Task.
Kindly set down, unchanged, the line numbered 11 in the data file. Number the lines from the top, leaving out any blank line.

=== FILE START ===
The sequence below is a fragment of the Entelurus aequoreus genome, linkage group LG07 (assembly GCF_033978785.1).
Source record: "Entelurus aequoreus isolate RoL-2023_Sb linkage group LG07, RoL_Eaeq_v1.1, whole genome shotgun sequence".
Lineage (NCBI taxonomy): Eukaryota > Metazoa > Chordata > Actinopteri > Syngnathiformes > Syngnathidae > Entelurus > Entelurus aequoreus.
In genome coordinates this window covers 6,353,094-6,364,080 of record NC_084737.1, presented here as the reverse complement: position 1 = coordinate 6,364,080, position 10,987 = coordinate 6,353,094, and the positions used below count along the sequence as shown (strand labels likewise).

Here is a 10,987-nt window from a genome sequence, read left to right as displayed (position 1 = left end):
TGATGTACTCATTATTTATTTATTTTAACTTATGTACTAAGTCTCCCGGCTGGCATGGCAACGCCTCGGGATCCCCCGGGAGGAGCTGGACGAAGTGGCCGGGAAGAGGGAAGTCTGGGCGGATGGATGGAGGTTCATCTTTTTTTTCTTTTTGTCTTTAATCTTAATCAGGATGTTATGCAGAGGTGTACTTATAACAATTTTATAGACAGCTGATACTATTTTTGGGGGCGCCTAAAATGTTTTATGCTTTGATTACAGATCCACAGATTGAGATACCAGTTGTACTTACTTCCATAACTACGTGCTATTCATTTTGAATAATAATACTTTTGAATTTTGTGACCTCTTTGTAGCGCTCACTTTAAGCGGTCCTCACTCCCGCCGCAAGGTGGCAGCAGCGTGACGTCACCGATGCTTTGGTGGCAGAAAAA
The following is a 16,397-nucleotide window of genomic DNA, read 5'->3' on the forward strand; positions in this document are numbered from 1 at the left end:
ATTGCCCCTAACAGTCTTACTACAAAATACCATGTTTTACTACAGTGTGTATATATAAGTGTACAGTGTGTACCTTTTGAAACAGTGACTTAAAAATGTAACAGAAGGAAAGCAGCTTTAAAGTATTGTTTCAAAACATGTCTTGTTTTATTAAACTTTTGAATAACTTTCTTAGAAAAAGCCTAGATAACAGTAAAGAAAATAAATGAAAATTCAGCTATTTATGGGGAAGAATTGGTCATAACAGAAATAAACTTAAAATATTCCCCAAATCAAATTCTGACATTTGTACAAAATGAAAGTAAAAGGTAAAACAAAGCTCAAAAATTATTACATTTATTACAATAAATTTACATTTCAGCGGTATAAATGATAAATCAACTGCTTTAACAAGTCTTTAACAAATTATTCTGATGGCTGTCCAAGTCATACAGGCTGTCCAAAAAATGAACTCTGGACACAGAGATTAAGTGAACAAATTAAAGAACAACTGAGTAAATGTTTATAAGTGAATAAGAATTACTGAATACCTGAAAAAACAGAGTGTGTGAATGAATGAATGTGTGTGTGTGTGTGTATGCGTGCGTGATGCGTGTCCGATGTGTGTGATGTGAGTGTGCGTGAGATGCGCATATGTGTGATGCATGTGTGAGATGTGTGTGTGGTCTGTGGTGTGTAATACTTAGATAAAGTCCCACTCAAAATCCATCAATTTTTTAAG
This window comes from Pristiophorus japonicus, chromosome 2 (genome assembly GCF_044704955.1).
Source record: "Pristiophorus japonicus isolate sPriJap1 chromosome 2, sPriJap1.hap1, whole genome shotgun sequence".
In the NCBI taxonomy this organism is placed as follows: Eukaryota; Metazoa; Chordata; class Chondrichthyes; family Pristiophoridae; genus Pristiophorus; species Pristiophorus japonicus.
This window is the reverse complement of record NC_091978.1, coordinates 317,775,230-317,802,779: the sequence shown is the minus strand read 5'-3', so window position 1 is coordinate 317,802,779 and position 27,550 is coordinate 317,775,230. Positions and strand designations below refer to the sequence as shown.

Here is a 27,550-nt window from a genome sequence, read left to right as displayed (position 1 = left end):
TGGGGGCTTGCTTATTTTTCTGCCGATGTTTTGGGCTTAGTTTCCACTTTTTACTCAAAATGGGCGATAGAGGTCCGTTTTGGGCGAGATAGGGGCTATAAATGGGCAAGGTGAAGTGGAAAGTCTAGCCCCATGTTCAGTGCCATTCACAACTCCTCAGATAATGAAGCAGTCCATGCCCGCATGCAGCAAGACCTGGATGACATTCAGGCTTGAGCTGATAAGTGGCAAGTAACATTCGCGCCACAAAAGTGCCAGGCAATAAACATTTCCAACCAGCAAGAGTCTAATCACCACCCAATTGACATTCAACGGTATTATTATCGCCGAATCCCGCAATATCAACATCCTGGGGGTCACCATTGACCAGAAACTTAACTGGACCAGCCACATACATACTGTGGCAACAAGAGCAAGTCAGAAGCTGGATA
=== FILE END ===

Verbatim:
In the NCBI taxonomy this organism is placed as follows: Eukaryota; Metazoa; Chordata; class Chondrichthyes; family Pristiophoridae; genus Pristiophorus; species Pristiophorus japonicus.